DESPITE copping a drenching last month, Clarence residents are warned to remain on alert for another potentially dangerous bushfire season.
Clarence Valley Rural Fire Service services co-ordinator Helen Dickson said the wind had already started to dry things out.
Ms Dickson said the forecast of above-average temperatures and average rainfall through into summer was likely to bring in another typical bushfire season.
"We have quite a lot of incidents in the Clarence Valley due to the types of vegetation here," Ms Dickson said.
"We have been working strongly on village protection strategies for Woombah, Brooms Head, Wooloweyah, Sandon and Iluka.
"But local owners need to do a lot of work around their homes... don't leave it to the last moment."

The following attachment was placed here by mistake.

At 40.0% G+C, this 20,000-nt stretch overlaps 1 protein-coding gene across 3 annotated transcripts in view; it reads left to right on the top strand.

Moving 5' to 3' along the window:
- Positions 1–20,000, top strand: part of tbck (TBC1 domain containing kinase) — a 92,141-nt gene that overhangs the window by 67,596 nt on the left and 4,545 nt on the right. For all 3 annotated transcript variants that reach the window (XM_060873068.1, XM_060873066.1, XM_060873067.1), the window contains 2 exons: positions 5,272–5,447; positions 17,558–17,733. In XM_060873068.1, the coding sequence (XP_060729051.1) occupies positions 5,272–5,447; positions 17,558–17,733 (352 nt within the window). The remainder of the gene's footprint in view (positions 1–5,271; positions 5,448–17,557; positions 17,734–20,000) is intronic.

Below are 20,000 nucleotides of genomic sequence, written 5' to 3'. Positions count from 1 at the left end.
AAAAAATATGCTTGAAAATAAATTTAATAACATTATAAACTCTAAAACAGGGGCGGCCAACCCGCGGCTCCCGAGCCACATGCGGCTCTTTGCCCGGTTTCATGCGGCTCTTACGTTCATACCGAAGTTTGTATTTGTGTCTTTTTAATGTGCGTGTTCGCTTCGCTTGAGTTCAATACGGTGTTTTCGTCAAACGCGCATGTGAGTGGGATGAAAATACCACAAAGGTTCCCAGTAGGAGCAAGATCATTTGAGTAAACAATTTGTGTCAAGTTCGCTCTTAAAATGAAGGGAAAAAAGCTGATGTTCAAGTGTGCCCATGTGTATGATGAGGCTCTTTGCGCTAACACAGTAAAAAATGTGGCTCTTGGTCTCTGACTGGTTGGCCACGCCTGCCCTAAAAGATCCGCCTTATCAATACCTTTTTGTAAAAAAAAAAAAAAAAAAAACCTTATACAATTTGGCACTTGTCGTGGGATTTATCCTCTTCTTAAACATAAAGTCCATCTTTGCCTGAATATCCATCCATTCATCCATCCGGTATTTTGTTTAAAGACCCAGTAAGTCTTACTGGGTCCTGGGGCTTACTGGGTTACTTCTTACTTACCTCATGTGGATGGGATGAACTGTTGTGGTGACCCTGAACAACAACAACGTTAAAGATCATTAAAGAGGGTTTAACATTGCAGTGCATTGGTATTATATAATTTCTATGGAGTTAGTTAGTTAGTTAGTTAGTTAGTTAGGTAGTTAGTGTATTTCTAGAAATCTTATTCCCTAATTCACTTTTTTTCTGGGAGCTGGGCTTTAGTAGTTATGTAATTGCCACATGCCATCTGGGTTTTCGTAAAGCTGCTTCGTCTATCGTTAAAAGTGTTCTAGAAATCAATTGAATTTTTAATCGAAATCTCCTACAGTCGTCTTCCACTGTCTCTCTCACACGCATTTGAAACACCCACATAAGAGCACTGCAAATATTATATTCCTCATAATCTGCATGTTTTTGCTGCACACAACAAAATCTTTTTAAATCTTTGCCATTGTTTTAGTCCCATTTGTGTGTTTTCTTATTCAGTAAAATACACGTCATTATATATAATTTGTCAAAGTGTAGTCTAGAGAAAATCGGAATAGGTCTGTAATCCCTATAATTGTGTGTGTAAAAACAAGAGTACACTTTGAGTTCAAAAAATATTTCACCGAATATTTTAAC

She said landowners could apply for a hazard reduction certificate for their property.
If requested the RFS can assist in carrying out work.
Ms Dickson said there were around 60 permits "on the books" within the Clarence district, which was up on previous years.
"I think private landowners are becoming more aware of the penalties if a fire escapes their property," she said.
On August 1, new penalties were introduced and existing penalties increased for a range of offences, to help protect people and properties this bush fire season.
These cover a range of offences including throwing a lit cigarette from a car, which rises to $660.
During a Total Fire Ban, the fine for throwing a lit cigarette rises to more than $1300.
While failing to notify fire fighting authorities of a fire on your property increases from $220 to $440.
If a landowner is found to have contravened any condition of a fire permit the fine has increased from $550 to $1100.
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